§ Mr. Speaker
I have considered that matter and I am in a position to give my Ruling upon it; I intend to do so tomorrow, if that will suit the hon. Gentleman's convenience.
§ Mr. Aneurin Bevan
Arising out of the first Ruling you have just given, if a document has to be presented to the House containing Government policy for the consideration of Parliament, is it not a breach of Privilege for outside persons to have access to the document so that a debate can occur in the public Press long before Parliament has the document itself?
§ Mr. Speaker
I should not like to give a general Ruling on that matter beyond what I have said. My Ruling today was directed merely to the instance which the right hon. Member brought before me. I do not think in that case any question of Privilege arises, but I do not wish to prejudge what other circumstances might force me to say.
§ Mr. Bevan
You did make your statement in rather general terms that it was a matter of courtesy and not a breach of Privilege. It has always been understood that, whereas a document may be given to the Press for the purpose of predigestion, no references could be made to it until it was available in the Vote Office. That has always been the rule, so far as I remember, and whenever it has not been done points of order have been raised in the House and Mr. Speaker has usually said that it was a breach of Privilege. [HON. MEMBERS: "No."] This is not a matter for disagreement amongst parties but a matter for the House of Commons. If it were the case that public documents should not be made available to us but should be debated outside first, the position would he most unfortunate.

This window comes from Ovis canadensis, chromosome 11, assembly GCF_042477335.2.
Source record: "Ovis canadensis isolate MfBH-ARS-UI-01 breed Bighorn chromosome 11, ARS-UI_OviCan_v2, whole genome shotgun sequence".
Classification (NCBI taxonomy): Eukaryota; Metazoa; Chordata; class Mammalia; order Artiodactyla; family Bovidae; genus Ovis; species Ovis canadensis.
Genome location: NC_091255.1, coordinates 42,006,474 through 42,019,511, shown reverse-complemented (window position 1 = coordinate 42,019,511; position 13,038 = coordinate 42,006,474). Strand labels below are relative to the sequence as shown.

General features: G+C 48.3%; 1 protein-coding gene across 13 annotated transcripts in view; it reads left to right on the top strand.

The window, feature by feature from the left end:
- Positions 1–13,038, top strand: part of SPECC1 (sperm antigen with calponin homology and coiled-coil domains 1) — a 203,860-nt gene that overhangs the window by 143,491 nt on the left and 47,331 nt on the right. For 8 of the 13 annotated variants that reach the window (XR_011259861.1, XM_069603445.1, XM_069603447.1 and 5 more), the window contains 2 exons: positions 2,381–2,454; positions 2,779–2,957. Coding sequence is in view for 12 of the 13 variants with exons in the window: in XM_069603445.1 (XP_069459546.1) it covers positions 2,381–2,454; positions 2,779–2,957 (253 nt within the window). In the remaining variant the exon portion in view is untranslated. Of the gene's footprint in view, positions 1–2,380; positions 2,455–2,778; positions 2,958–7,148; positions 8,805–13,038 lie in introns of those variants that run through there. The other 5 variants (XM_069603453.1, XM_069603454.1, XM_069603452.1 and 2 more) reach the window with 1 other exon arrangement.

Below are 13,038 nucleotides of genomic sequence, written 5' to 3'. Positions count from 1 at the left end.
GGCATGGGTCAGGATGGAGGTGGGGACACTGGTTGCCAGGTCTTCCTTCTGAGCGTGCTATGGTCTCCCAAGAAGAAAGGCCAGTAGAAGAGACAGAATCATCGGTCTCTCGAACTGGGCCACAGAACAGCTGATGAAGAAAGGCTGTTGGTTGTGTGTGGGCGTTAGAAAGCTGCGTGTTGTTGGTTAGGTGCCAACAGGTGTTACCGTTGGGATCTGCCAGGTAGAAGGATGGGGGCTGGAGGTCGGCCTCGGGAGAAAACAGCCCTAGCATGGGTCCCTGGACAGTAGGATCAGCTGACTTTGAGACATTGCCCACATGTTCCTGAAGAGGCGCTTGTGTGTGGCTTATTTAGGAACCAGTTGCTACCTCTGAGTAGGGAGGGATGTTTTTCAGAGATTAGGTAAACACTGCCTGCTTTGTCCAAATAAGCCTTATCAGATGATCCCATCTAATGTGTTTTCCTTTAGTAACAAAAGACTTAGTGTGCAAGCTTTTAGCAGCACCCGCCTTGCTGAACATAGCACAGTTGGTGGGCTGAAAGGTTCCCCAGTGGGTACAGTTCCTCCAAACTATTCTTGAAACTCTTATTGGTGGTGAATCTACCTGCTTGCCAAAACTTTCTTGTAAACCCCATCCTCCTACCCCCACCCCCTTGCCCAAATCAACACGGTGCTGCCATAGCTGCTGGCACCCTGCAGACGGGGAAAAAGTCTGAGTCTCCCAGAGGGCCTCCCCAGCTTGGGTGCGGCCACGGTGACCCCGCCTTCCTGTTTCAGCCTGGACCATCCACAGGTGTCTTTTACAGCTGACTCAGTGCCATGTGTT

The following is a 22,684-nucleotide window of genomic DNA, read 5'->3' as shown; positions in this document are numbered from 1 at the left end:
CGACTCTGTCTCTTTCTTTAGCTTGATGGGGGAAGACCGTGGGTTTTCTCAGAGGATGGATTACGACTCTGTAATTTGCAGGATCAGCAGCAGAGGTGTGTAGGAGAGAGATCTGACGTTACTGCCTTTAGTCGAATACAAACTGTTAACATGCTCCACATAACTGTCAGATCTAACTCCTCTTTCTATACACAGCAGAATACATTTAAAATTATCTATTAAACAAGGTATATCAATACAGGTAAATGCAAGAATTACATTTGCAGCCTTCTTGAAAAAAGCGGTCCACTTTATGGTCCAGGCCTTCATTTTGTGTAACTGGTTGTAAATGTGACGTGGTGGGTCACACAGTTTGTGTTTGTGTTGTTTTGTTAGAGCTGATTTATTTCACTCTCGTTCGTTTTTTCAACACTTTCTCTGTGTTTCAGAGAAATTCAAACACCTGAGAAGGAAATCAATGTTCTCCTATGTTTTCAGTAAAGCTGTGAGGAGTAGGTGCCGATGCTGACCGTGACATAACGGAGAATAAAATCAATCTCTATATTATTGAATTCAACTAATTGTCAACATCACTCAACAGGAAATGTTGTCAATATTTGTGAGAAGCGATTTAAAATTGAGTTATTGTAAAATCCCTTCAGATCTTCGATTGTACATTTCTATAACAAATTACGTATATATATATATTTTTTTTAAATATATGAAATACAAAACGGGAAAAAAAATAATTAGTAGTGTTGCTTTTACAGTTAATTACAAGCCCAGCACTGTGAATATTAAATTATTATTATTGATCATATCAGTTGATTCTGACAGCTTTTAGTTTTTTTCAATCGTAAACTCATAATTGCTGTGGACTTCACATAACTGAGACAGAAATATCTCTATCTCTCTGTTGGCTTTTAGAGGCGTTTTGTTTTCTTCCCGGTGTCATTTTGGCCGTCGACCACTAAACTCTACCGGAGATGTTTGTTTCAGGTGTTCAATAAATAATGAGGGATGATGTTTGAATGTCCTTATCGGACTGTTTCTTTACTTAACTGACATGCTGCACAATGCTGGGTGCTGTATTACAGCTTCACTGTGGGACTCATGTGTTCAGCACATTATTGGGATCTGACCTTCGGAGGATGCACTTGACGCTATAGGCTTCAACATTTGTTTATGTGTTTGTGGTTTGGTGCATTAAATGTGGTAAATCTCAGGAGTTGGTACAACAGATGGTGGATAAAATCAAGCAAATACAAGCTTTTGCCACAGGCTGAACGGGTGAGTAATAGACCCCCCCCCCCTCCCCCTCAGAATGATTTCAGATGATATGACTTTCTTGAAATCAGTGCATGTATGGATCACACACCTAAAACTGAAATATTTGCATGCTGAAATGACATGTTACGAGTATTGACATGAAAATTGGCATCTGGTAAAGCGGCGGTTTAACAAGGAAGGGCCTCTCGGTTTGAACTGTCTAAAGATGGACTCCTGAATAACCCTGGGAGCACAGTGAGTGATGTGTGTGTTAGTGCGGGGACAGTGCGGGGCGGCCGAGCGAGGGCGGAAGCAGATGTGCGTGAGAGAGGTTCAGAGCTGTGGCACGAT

§ Mr. R. T. Paget
Is not the distinction with regard to Privilege whether it is a document which is the property of the House of Commons or a document which is subsequently presented to this House? If a document which is the property of this House is prematurely disclosed, that is a breach of Privilege, but not in the case of a document which is subsequently presented.
§ Mr. Speaker
That distinction is roughly accurate. I have had to give some attention to this matter to settle the point which was presented to me by the hon. Member for Reading, South (Mr. Mikardo). I am clear that in general circumstances prior disclosure by Ministers is not necessarily a breach of Privilege. I find no case of that. It is an old custom which has been observed. I can conceive of cases where the House has given a definite direction and a breach of it would be a disregard of the orders of the House and therefore a breach of Privilege.
§ Mr. Julian Snow
May I have your permission to continue the point which was raised by my hon. and learned Friend the Member for Northampton (Mr. Paget) concerning the Motion moved by the hon. Member for Yarmouth (Mr. Fell), on the standstill Order?